• Early 1700s
  • Chesapeake colonies
  • Biracial society.
  • African Americans and European Americans lived
    with very different expectations and constraints.
  • Planters (with slaves)
  • Lived well off tobacco.
  • More modest farmers
  • Impossible to compete with planter elite.
  • Poor Virginia Marylanders moved west.
  • New immigrants avoided plantation society
  • Merchants/craftspeople avoided costal Chesapeake.
  • Few towns/cities.
  • Lacked a sense of community life.
  • Chesapeake remained rural.

The South and slavery
  • The lower South
  • Rice.
  • Created a plantation society.
  • Dominated by the wealthiest colonists.
  • South Carolina and Georgia.
  • Cultivation of Rice
  • Depended on slave labor from the start.
  • 60 of S.C. population were slaves (mid 1700s).
  • Slaves concentrated on large plantations.
  • Little to no contact with white society.
  • Developed Creole culture.
  • Languages mixed with basic English African.

The South and slavery
  • Forms of resistance
  • Distinctive language, religion, family,
    community a form of resistance.
  • Work slowdowns.
  • Fake sickness.
  • Property theft.
  • Damaged property.
  • Runaways.
  • Slave masters feared revolts.
  • Believed some slaves would prefer freedom.
  • Feared slavery would cost them their property and

The South and slavery
  • Rumors of slave revolts constant.
  • Many plots existed only in the slave master's
  • To reduce likelihood of revolts
  • Armed patrols to police roads and woods.
  • Searched for runaways.
  • Searched for slaves up to no good.
  • Some rebellions did occur
  • Few successful.
  • Stono Rebellion
  • Twenty (or so) slaves gathered at the Stono River
    (near Charleston).
  • Seized guns, gunpowder, headed south.
  • White militias from Charleston put an end to the
  • Rebels killed, captured, executed.
  • South Carolina enacted tough slave codes.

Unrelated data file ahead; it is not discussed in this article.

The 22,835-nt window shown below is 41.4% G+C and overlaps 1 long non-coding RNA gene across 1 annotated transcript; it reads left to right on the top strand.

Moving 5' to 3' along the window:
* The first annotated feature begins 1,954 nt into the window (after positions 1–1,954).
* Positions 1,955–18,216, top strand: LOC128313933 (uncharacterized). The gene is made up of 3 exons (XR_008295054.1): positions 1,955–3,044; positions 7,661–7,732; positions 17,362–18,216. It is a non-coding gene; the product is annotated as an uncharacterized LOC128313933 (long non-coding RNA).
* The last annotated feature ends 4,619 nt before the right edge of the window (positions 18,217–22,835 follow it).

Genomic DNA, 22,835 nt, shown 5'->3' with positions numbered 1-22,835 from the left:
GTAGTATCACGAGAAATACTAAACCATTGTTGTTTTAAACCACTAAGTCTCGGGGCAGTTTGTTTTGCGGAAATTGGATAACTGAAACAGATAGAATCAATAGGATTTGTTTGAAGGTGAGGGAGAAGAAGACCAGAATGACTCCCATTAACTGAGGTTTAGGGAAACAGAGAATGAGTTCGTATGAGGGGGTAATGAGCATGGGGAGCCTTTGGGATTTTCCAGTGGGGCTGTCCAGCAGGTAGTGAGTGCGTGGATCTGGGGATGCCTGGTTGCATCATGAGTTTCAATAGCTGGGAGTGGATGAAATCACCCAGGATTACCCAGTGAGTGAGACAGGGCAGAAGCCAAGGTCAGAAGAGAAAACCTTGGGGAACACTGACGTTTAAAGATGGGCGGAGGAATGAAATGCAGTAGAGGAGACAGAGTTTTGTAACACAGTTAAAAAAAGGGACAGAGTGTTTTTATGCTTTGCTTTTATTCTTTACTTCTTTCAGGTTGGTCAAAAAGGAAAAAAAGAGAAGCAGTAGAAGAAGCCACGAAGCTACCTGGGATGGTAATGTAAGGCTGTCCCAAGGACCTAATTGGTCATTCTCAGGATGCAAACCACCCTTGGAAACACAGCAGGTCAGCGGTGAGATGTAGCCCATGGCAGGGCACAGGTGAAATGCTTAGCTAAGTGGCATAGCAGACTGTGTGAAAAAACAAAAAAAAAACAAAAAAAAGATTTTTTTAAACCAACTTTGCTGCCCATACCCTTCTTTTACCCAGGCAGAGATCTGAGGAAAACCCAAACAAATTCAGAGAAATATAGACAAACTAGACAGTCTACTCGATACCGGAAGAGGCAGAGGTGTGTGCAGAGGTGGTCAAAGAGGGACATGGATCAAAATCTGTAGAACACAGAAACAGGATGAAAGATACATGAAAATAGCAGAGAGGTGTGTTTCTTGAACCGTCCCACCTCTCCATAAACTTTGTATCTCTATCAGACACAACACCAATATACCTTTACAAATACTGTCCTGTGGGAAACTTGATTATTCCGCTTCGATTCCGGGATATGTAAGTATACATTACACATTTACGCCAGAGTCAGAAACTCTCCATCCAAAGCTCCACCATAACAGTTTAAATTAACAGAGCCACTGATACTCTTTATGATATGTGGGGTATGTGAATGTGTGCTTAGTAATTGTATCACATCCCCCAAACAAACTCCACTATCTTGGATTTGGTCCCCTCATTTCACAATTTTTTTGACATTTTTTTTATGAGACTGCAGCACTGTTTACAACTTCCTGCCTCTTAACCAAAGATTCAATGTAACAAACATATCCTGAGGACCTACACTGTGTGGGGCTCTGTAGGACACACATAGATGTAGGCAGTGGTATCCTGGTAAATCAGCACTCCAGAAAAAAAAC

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Film, Prince Among Slaves
Population Growth Social Class
  • British Colonies
  • Period of growth 1700s.
  • Grew faster than New Spain or New France.
  • Why?
  • Higher birth rates.
  • Lowering mortality rates.
  • Immigration.
  • French/Spanish limited immigration.
  • English encouraged immigration.

Population Growth Social Class
  • Trans-Atlantic migration
  • Created ethnic diversity.
  • English.
  • Africans Came as slaves.
  • Scots.
  • Irish.
  • Germans.

Population Growth Social Class
  • British North America
  • Upper-class made up of
  • Large landowners
  • Merchants
  • Prosperous professionals
  • Wealthy planters lived very comfortable lives.
  • Celebrated social mobility.
  • Class system was open.
  • The entrance of newly successful planters,
    commercial farmers, and merchants into the upper
    class was common.

Population Growth Social Class
  • British North America
  • Large lower class.
  • Slaves
  • Servants
  • Poor families
  • 40 of total population.
  • Strong middle class.
  • ½ might have been classified as middle class.
  • Majority were landowning farmers of small to
    moderate means.
  • There were also artisans, craftsmen, and small
  • Enjoyed standard of living higher than the great
    majority of people in England.

Colonial Politics
  • Early 1700s
  • British government assumed that a decentralized
    administration would best accomplish its goals in
    the colonies.
  • Majority of colonies
  • Administered by royally appointed governors.
  • Exceptions
  • Connecticut and Rhode Island.
  • Still held charters.
  • Taxation handled locally through elected
  • Assemblies elected by white men with property.

Religion in Colonial Society
  • End of the 1600s
  • New intellectual movement arose in Europe.
  • The Enlightenment.
  • Emphasized the pursuit of knowledge through
    reason and refused to accept ideas based on
    religion or tradition.
  • Argued that reason, not revelation or church
    tradition, was the true path to knowledge.
  • French thinkers
  • Voltair, Rousseau, etc, were the central figures.
  • Agreed on one major point Nature could provide